In the Age of the 12 Metre Yachts

It took me nine blog posts to bring you up to speed on my new website layout and a bit of the whys and whatnots for the organization that I hope I've created to make your time here enjoyable. From here on out, this will be the platform for the release of new photos into the various categories that I've reviewed and explained in the past 9 stories. Thank you for indulging me. I feel I had to do it this way to be free from all of the reasons I hadn't done it before!

It is my sincerest hope that you will add a classic sailing photo to your art collection. Think of it as a vote of confidence that you approve of this direction I am taking. Not all of the images I put into my Classic Sailing collection will be black and white. But I feel that the sheer emotion of the black and white images make for a compelling wall hanging in your home or office. These images work well in small sizes but they really become evocative in the larger sizes. I do not add the very largest printing possibilities to my online ordering process. Mainly because when you are considering making an investment of that sort I want to treat it with special handling including the printing process and helping you decide on a media to print, etc. So, if your desires are for prints over 40 inches on the long side, contact me and I can put together a plan for you to get just what you want!

"Crowding" is my newest image in the Classic Sail gallery! I originally produced this photo in color but the photo shouted black and white! I took this on the water at the 2019 12 Metre World Championships. On this day, the fleet raced behind The Newport Bridge on the East Passage of the Narragansett Bay between Conanicut Island and Aquidneck Island. Some think Aquidneck means "Isle of Peace" in the native language. When there, you might forget that Newport is actually on an island! Conanicut was named after a Narragansett Tribe Chief. The largest Indian cemetery in New England is found on the island. Immigrants from Europe began to arrive in the region in the early 1600's.

In the image, you see Courageous, which appears to be caught luffing while the other three sails are full and headed upwind on a port tack. Courageous is one of the most famous 12 metres' in history. Olin Stephens (1908-2008) designed her. He was one of the most celebrated yacht designers for several decades and for a time was teamed up with Drake Sparkman to create well known Swan and Tartan sailboats as well. Courageous was built in 1974 at the Minneford Yacht Yard on City island in the Bronx where many other famous yachts of the day were built. She is just one of two yachts to have won the America's Cuo twice; 1974 with Ted Hood as Skipper and Dennis Conner as starting helmsman. In the next AC event in 1977, she won again with Ted Turner in charge. Courageous is Rhode Island's official state boat! In this photo, next to her is "Victory 83" which was built as an Australian challenger in 1983 but lost to Australia II, also known in history as the "wing keeled wonder from down under", who went on to win the America's Cup that fateful year. Behind her we see the sails of "Intrepid" US-22, a famous yacht in her own right and "Defender" US-33. A tiny sliver from a white sail of another is behind that! Do you see it?

Narragansett Bay is perfect for sailboat racing. It can get a fair breeze going with the sea and land masses interacting. But because of those land masses it can be tricky as well. Local knowledge is key to be sure. Back in 1983. Australia's Alan Bond showed up with a revolutionary and controversial keel. But a US defender had always won the cup for so many years! Dennis Conner and "Liberty" had won the right to defend The Cup over Courageous and Defender. He won the first two races of the Cup and it looked like it was going to be another easy win for the USA before Australia II roared back to cause the first 6th and 7th race EVER in The Cup history taking it back to Australia and ending a long run of the Narraganset / Buzzards Bay venue for its competition. Amazing to think we will be  looking at 40 years since then right around the corner!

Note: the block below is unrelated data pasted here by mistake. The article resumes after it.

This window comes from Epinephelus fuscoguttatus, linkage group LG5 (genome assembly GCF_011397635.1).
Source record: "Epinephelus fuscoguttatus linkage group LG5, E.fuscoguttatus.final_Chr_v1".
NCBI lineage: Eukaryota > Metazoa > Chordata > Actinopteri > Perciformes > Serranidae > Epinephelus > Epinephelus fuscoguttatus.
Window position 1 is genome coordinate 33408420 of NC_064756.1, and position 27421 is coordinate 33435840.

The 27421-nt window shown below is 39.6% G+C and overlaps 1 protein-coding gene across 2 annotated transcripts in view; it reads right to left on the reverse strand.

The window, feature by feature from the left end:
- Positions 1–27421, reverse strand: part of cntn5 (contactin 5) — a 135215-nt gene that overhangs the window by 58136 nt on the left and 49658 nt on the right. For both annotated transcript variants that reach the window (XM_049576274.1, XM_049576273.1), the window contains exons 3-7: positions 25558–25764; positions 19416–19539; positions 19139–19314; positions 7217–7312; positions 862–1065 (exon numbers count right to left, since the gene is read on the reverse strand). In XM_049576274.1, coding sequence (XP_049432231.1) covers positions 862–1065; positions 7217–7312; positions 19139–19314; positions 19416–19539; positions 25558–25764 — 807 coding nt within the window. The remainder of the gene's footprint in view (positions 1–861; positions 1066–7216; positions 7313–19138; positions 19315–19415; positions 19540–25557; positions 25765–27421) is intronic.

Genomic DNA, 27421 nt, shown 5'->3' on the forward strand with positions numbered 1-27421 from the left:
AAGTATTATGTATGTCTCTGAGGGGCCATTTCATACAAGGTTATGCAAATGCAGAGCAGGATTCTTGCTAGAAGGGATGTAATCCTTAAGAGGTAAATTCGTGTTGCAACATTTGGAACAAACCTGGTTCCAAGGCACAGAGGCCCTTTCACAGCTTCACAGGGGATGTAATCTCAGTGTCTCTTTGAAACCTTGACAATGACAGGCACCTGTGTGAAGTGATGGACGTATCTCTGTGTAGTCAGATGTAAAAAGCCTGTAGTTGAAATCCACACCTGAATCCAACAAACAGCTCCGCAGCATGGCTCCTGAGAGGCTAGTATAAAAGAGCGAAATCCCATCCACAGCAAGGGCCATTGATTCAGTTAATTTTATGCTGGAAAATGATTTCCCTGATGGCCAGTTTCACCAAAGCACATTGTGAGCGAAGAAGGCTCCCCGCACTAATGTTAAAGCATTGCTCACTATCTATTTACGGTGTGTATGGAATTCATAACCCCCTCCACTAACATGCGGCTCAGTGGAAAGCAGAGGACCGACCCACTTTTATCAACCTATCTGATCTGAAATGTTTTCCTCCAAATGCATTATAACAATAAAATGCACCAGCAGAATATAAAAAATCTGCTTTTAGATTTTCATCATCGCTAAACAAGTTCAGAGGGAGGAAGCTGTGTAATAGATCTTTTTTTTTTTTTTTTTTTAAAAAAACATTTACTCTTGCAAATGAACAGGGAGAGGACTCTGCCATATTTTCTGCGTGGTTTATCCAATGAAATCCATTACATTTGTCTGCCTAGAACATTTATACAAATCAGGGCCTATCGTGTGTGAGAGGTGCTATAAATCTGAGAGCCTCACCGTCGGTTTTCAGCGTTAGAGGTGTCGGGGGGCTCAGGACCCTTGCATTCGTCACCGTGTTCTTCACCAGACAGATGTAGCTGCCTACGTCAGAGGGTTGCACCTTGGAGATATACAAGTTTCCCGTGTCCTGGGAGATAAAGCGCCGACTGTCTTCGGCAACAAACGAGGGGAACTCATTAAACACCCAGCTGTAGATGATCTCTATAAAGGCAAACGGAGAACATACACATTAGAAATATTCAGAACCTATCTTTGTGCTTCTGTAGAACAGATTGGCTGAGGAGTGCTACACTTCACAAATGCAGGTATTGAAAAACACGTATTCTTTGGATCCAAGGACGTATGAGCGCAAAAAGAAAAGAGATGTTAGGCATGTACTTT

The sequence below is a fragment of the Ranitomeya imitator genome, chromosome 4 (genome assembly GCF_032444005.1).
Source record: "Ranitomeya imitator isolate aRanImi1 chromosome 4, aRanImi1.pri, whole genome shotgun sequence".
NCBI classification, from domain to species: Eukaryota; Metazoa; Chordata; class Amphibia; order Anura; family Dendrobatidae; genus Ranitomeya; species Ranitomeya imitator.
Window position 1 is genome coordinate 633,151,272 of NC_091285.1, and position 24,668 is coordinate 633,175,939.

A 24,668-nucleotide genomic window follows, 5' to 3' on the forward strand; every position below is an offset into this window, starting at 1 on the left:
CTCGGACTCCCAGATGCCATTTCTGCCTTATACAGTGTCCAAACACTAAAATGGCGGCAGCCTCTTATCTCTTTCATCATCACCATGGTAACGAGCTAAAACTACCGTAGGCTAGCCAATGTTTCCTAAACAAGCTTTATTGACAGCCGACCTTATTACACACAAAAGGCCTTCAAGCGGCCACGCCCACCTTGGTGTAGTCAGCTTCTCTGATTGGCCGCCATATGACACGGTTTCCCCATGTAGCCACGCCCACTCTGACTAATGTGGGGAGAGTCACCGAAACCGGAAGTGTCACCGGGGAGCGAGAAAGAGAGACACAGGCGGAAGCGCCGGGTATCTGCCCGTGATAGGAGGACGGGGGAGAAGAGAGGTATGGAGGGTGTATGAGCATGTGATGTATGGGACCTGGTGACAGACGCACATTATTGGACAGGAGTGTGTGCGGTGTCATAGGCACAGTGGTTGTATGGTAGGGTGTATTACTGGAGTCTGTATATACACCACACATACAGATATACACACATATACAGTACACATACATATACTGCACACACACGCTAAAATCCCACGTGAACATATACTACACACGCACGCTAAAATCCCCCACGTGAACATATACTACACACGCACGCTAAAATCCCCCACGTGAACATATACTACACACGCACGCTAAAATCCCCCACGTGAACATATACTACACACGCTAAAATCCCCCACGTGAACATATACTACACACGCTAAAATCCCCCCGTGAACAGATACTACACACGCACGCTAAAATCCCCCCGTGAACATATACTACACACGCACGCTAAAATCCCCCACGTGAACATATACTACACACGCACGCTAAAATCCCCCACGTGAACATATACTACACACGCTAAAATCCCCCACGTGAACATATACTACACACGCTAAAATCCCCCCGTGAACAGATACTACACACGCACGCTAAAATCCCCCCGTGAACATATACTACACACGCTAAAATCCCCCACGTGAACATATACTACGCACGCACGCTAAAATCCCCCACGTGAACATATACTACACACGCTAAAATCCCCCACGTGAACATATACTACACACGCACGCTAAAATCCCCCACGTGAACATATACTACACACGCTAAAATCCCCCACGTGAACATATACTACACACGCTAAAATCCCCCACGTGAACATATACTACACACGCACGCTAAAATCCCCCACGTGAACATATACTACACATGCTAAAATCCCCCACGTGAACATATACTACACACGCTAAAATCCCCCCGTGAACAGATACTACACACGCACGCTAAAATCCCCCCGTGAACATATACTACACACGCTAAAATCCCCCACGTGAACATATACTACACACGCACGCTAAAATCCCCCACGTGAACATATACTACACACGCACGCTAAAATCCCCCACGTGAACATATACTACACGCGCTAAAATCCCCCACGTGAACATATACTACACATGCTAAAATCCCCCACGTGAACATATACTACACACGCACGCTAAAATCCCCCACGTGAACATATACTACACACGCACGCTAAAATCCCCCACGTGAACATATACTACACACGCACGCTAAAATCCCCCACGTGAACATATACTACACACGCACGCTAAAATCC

At about the same time Courageous was winning her first America's Cup, there was a band named Little Feat. (An incarnate of them still exists) Talk about before their time. There was no such thing as "Southern Rock" which would become rich with talent as soon as Lowell George unleashed the concept. But George was from Hollywood, not Nashville! His first bands were in the mid 60's and by 1968 he had hooked up with Frank Zappa as rhythm guitarist for The Mothers of Invention. From there he went on to form Little Feat and with help from Zappa released their first album. This song appeared on their second album titled the same. Alas, George was caught up in everything the 70's had to offer and while Little Feat enjoyed a fair level of prominence from 1975-78, Lowell literally died from excess and at over 300 pounds from a heart attack in 1979. He did a lot of session work on some of the best albums of the 70's and produced the Grateful Dead's 1978 album, Shakedown Street! While this song does have the word sailing in it, Im afraid the connotation may be about a different form of travel . None the less, it is one of my favorite "sailing songs" and always gets my juices flowing. This acoustic version with Linda Ronstadt is especially poignant of his wide reaching influences and collaborations back in those heady days.

I hope you enjoy this new image and encourage you to take the opportunity to purchase a print of it! Use the 30% off your first print offer AND free shipping. You'll almost feel like you are stealing the art form me! But that's ok. it's all good!